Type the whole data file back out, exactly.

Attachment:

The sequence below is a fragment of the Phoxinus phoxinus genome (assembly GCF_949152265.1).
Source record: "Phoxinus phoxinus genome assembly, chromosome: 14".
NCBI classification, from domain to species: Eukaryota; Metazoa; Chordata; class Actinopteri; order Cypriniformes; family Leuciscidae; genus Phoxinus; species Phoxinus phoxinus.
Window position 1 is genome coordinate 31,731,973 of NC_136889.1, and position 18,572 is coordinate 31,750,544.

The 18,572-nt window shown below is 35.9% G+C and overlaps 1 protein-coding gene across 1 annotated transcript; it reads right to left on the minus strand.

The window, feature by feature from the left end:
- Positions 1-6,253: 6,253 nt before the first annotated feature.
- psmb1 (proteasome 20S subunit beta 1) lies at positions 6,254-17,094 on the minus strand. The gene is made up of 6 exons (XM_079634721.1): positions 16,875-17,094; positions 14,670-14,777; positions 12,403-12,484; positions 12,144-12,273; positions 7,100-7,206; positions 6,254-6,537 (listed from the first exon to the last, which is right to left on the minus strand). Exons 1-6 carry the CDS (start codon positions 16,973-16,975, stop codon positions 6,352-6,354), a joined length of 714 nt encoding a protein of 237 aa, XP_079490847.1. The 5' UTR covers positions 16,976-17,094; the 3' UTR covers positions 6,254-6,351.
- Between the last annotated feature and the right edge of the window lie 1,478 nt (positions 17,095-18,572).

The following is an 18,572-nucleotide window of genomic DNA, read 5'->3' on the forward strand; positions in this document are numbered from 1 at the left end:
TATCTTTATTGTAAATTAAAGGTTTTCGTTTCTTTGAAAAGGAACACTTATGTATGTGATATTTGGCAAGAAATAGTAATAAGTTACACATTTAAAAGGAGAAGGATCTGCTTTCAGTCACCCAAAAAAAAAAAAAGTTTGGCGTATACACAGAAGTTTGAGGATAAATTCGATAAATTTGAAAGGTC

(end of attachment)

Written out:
The sequence below is a fragment of the Phoxinus phoxinus genome (assembly GCF_949152265.1).
Source record: "Phoxinus phoxinus genome assembly, chromosome: 14".
NCBI classification, from domain to species: Eukaryota; Metazoa; Chordata; class Actinopteri; order Cypriniformes; family Leuciscidae; genus Phoxinus; species Phoxinus phoxinus.
Window position 1 is genome coordinate 31,731,973 of NC_136889.1, and position 18,572 is coordinate 31,750,544.

The 18,572-nt window shown below is 35.9% G+C and overlaps 1 protein-coding gene across 1 annotated transcript; it reads right to left on the minus strand.

The window, feature by feature from the left end:
- Positions 1-6,253: 6,253 nt before the first annotated feature.
- psmb1 (proteasome 20S subunit beta 1) lies at positions 6,254-17,094 on the minus strand. The gene is made up of 6 exons (XM_079634721.1): positions 16,875-17,094; positions 14,670-14,777; positions 12,403-12,484; positions 12,144-12,273; positions 7,100-7,206; positions 6,254-6,537 (listed from the first exon to the last, which is right to left on the minus strand). Exons 1-6 carry the CDS (start codon positions 16,973-16,975, stop codon positions 6,352-6,354), a joined length of 714 nt encoding a protein of 237 aa, XP_079490847.1. The 5' UTR covers positions 16,976-17,094; the 3' UTR covers positions 6,254-6,351.
- Between the last annotated feature and the right edge of the window lie 1,478 nt (positions 17,095-18,572).

The following is an 18,572-nucleotide window of genomic DNA, read 5'->3' on the forward strand; positions in this document are numbered from 1 at the left end:
TATCTTTATTGTAAATTAAAGGTTTTCGTTTCTTTGAAAAGGAACACTTATGTATGTGATATTTGGCAAGAAATAGTAATAAGTTACACATTTAAAAGGAGAAGGATCTGCTTTCAGTCACCCAAAAAAAAAAAAAGTTTGGCGTATACACAGAAGTTTGAGGATAAATTCGATAAATTTGAAAGGTC